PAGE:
In my last column, I said club development and aerobics were going in opposite directions, but nobody realized it. Here's a more thorough explanation.

By 1996, club growth was in the beginning of its boom stage. Fitness facility numbers had doubled in a decade. Soon-to-be major club players like LA Fitness, 24 Hour Fitness, Gold's Gym and Life Time Fitness were developing plans for nationwide penetration of larger membership markets. Prior to these years, the health club market consisted of big athletic clubs; made-over, medium-size, once-racquetball facilities; and a grouping of smaller gym-type operations, some nationally licensed but most independently operated. The net inflow of new members still matched the net growth of facilities. Not much “middle” existed in the market — and that meant that nearly everybody profited.

Accompanying this growth phase were five simultaneously occurring dynamics that had change written all over them: The clientele in clubs shifted from the mostly under-40 population already interested in fitness to a much wider age, type and interest-level prospective member market who wouldn't respond to the typical health club offerings that fueled the early advance of clubs and membership. These members were different, but few operators paid attention.

Clubs were suddenly getting larger in size, as though bigger was better. Facilities were much more costly to build, to equip and to staff. These factors placed an automatic emphasis on “more members needed.” This meant that customer service would likely suffer — and it did.

America was rapidly becoming more automated, as evidenced by the use of computers (including the laptop), the newly developed cell phone, cable and satellite TV and the Internet. With this automation came a phenomenon still unexplained — the country became less active as substantiated by escalating obesity levels at all age ranges of the population. As an industry, we were struggling to increase the percentage of citizens that were members of health clubs, but we were not growing that rate as fast as the growth rate of new club development.

Cardiovascular equipment became the rage of the industry with LED and LCD screens, interactive programming and more appeal to the trainers who were orienting new members. Trainers were leading members to individualized exercise not to group classes.

As for aerobics programming in the average club, it had become step-oriented with higher movement difficulty levels. The less-fit, lifestyle-inactive, new members (and men) weren't able to participate in these classes. This was coupled with a movement on the clubs' part towards one-to-one new member training, which was primarily equipment-based.

The outcome was obvious. Niche facilities such as Curves arose, taking away little pieces of clubs' local market share. Personal training and group exercise studios began to flourish. Clubs tried to compete with each other by offering more and varied classes, not by adapting a business model for group exercise. While professionalism of class instruction grew, so did payroll and program costs. But in most facilities, overall participation began to drop.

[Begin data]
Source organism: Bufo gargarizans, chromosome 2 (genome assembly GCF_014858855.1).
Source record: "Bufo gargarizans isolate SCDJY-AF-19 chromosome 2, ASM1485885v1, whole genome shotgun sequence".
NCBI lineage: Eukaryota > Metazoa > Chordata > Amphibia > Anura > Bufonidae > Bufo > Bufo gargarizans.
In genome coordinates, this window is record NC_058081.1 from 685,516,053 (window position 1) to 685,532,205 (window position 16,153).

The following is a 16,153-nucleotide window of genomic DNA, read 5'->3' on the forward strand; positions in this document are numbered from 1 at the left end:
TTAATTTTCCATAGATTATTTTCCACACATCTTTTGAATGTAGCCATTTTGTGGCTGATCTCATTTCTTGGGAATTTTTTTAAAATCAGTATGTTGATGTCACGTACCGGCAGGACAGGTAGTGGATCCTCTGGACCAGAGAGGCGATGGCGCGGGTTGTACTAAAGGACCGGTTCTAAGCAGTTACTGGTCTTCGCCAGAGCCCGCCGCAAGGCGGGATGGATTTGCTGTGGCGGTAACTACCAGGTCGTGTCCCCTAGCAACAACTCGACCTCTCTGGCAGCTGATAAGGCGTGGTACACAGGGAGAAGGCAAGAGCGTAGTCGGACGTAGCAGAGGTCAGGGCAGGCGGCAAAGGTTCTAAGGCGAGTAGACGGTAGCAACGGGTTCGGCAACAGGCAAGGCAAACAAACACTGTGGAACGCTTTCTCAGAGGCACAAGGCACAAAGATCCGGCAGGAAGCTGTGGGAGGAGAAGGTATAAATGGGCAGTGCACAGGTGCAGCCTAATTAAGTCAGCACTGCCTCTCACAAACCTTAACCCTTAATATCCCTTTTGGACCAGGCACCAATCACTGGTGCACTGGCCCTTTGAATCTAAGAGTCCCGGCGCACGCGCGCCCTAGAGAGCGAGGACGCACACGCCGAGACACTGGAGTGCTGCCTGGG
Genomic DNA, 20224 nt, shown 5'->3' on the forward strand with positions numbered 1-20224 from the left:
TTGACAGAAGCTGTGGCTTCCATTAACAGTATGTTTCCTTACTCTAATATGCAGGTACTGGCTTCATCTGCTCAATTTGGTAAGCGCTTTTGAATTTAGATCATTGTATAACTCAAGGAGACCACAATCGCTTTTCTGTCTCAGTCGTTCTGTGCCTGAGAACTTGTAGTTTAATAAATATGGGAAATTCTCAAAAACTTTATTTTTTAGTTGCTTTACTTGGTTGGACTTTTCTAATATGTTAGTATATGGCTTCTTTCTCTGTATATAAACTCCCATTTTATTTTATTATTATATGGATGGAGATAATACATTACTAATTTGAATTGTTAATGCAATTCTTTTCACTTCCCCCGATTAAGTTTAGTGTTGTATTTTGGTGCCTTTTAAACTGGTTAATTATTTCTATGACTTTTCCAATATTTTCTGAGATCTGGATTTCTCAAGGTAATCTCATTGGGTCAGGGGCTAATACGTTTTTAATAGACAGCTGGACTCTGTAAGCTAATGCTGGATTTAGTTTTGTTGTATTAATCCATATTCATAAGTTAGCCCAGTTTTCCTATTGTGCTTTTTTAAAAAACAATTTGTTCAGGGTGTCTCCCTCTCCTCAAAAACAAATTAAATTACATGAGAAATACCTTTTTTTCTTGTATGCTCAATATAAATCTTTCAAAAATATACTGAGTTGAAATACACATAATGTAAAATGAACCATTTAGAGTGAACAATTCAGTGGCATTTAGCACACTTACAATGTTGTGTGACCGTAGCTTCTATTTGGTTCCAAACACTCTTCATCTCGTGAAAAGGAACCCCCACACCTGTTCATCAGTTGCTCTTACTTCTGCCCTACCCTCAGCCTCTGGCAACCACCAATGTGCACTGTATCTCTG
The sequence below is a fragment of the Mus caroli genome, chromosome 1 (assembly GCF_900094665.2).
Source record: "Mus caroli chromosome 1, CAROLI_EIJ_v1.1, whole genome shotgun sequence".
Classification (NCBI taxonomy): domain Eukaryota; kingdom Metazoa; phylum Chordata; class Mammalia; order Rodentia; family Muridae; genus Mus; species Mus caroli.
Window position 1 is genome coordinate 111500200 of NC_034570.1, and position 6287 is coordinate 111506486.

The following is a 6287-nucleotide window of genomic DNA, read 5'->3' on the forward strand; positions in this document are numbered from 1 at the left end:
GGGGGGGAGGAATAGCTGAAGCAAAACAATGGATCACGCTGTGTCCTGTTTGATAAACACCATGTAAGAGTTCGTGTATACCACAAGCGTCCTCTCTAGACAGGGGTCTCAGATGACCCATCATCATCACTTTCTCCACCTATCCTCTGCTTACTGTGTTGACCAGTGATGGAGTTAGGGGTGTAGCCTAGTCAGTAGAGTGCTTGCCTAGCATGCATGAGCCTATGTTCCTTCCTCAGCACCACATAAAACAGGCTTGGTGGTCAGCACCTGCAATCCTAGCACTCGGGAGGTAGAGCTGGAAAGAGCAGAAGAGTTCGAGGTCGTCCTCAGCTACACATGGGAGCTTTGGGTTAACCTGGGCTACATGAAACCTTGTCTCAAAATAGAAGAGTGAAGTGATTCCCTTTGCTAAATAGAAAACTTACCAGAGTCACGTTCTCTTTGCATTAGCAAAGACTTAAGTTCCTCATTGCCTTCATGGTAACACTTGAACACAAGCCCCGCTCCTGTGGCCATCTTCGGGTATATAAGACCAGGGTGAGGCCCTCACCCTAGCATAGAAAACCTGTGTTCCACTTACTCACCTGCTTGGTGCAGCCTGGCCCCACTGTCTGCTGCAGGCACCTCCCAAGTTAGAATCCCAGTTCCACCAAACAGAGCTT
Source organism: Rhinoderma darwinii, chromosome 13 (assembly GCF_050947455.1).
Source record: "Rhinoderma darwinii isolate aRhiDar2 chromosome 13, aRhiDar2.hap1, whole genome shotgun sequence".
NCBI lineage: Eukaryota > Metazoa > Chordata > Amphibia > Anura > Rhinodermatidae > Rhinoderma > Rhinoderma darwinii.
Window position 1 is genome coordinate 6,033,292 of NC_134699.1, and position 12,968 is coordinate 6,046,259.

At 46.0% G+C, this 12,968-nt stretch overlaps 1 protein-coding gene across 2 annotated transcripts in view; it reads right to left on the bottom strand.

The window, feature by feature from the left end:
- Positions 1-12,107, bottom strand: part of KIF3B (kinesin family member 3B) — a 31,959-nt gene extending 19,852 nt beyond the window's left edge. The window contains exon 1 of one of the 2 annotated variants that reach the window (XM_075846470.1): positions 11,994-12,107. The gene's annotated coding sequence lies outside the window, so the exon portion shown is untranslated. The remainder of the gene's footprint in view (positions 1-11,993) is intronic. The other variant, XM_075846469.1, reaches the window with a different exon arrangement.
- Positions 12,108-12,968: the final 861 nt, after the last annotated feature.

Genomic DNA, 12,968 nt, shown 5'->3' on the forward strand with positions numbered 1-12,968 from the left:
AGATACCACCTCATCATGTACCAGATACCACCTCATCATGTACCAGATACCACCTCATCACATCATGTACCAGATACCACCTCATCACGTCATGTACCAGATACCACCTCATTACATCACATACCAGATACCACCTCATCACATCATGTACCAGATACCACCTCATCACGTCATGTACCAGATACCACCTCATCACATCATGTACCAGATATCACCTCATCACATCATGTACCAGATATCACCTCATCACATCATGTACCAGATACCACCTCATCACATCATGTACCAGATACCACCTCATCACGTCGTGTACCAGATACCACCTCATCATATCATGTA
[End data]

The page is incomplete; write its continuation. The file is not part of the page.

Which brings us to today. Walk into most clubs, take a look at the group schedule, and you will see that club's version of “same old, same old.” Other than the pre-choreographed programs, the offerings vary little, whether you are in a small gym, a large athletic club or a not-for-profit facility.

I estimate — from my own studies and from corroboration by Rich Boggs, CEO of Body Training Systems — that 80 percent of all clubs in the United States likely lose money on group exercise. Group exercise participants number less than 10 percent of the total membership of the average club. Attendance statistics indicate that class visits in a representative facility amount to only 12 percent (or less) of total facility visits. Group exercise payroll and payroll taxes often take up 18 percent or more of total staff payroll. Objective measurements in many clubs show that group exercise is not only a losing proposition on the bottom line, but also that facilities are suffering many “opportunity costs” by having a group exercise program. Group exercise as a business is in a general state of disrepair.

All of this sounds pessimistic for the future of group exercise, but not necessarily so. In next month's third and final installment, I will look at where group exercise as a business is going and how you may be able to profit from it.


Michael Scott Scudder, a contributing columnist for Club Industry's Fitness Business Pro, owns and operates MSS FitBiz Connection — an online-based club consulting and training service. Michael can be reached at 505-690-5974 or mss@michaelscottscudder.com.